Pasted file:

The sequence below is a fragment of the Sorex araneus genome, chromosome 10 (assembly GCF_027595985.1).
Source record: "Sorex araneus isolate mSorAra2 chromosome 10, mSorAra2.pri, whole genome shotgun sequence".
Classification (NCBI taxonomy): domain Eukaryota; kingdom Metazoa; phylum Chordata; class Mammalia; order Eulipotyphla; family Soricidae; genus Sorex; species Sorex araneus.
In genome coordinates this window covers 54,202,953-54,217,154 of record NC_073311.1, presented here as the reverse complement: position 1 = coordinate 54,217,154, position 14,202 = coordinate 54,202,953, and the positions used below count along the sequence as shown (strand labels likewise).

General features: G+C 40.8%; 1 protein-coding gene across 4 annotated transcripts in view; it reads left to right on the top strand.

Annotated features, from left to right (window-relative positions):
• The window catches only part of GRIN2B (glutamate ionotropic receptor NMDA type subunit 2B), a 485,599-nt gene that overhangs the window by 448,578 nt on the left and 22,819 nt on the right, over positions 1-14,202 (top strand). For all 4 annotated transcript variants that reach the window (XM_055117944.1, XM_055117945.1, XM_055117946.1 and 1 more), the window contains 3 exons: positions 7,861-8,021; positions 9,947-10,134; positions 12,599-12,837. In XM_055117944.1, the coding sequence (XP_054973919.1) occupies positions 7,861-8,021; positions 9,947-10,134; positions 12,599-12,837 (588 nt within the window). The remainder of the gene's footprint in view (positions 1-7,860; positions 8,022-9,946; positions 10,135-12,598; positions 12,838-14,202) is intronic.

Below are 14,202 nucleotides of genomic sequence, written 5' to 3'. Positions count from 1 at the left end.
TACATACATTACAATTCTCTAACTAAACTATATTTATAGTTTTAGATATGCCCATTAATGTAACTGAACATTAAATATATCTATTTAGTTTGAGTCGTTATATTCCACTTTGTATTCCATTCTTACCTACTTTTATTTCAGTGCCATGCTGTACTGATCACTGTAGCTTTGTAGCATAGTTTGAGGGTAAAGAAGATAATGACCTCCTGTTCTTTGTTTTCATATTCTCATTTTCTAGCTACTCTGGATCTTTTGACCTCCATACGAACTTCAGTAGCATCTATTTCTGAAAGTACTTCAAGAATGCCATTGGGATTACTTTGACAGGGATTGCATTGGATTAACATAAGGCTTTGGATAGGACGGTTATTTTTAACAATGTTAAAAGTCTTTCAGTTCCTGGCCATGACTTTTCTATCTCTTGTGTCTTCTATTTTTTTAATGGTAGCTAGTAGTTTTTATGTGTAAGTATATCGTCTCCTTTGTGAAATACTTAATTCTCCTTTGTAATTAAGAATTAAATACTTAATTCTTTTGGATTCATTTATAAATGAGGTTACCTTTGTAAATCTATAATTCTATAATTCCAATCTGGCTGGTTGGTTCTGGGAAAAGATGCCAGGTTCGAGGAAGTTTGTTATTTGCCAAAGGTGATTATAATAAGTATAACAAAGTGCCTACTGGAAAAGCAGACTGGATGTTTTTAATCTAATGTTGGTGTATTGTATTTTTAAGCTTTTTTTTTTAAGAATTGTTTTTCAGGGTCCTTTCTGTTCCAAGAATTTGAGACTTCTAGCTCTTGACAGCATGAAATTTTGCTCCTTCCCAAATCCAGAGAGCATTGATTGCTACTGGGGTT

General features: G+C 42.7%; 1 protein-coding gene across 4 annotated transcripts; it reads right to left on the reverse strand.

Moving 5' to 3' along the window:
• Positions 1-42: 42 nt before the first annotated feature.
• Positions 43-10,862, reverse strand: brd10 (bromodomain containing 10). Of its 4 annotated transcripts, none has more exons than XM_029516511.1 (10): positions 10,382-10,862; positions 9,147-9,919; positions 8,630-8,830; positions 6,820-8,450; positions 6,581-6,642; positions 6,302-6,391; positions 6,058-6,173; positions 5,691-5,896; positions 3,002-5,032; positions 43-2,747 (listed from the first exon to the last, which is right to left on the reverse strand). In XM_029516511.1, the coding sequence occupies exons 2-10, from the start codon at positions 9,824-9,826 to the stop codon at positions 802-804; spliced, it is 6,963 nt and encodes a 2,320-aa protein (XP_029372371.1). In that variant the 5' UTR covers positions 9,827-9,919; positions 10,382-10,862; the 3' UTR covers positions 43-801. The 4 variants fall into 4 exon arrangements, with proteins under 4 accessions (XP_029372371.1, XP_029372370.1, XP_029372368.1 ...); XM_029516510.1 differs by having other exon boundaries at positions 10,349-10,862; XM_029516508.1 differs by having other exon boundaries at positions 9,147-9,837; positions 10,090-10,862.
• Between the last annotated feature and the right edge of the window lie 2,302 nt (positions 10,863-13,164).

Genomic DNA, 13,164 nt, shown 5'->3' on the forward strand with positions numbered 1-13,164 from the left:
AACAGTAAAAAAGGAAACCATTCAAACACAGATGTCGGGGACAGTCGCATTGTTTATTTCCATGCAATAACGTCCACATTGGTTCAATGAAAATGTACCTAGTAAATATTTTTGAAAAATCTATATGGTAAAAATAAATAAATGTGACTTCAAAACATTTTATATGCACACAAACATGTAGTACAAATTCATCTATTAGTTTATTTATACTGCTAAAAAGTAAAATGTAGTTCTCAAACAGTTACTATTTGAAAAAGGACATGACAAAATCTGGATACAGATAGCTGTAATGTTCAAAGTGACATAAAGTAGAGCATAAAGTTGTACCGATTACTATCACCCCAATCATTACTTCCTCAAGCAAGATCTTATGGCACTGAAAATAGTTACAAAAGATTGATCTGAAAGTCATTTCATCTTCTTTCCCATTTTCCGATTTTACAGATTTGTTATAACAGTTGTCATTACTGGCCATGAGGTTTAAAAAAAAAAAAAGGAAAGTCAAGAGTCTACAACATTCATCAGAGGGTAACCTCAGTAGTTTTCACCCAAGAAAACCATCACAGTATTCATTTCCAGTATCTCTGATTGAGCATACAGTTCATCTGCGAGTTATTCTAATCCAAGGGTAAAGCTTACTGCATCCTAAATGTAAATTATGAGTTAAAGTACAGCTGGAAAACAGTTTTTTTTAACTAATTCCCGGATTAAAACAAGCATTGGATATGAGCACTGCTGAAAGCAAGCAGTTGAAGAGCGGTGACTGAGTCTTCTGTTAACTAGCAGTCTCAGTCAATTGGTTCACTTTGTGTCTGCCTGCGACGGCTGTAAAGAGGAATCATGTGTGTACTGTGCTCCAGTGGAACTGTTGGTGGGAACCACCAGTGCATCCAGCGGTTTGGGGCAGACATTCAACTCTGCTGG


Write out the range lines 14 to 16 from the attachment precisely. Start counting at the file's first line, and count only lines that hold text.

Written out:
• Between the last annotated feature and the right edge of the window lie 2,302 nt (positions 10,863-13,164).

Genomic DNA, 13,164 nt, shown 5'->3' on the forward strand with positions numbered 1-13,164 from the left:
AACAGTAAAAAAGGAAACCATTCAAACACAGATGTCGGGGACAGTCGCATTGTTTATTTCCATGCAATAACGTCCACATTGGTTCAATGAAAATGTACCTAGTAAATATTTTTGAAAAATCTATATGGTAAAAATAAATAAATGTGACTTCAAAACATTTTATATGCACACAAACATGTAGTACAAATTCATCTATTAGTTTATTTATACTGCTAAAAAGTAAAATGTAGTTCTCAAACAGTTACTATTTGAAAAAGGACATGACAAAATCTGGATACAGATAGCTGTAATGTTCAAAGTGACATAAAGTAGAGCATAAAGTTGTACCGATTACTATCACCCCAATCATTACTTCCTCAAGCAAGATCTTATGGCACTGAAAATAGTTACAAAAGATTGATCTGAAAGTCATTTCATCTTCTTTCCCATTTTCCGATTTTACAGATTTGTTATAACAGTTGTCATTACTGGCCATGAGGTTTAAAAAAAAAAAAAGGAAAGTCAAGAGTCTACAACATTCATCAGAGGGTAACCTCAGTAGTTTTCACCCAAGAAAACCATCACAGTATTCATTTCCAGTATCTCTGATTGAGCATACAGTTCATCTGCGAGTTATTCTAATCCAAGGGTAAAGCTTACTGCATCCTAAATGTAAATTATGAGTTAAAGTACAGCTGGAAAACAGTTTTTTTTAACTAATTCCCGGATTAAAACAAGCATTGGATATGAGCACTGCTGAAAGCAAGCAGTTGAAGAGCGGTGACTGAGTCTTCTGTTAACTAGCAGTCTCAGTCAATTGGTTCACTTTGTGTCTGCCTGCGACGGCTGTAAAGAGGAATCATGTGTGTACTGTGCTCCAGTGGAACTGTTGGTGGGAACCACCAGTGCATCCAGCGGTTTGGGGCAGACATTCAACTCTGCTGG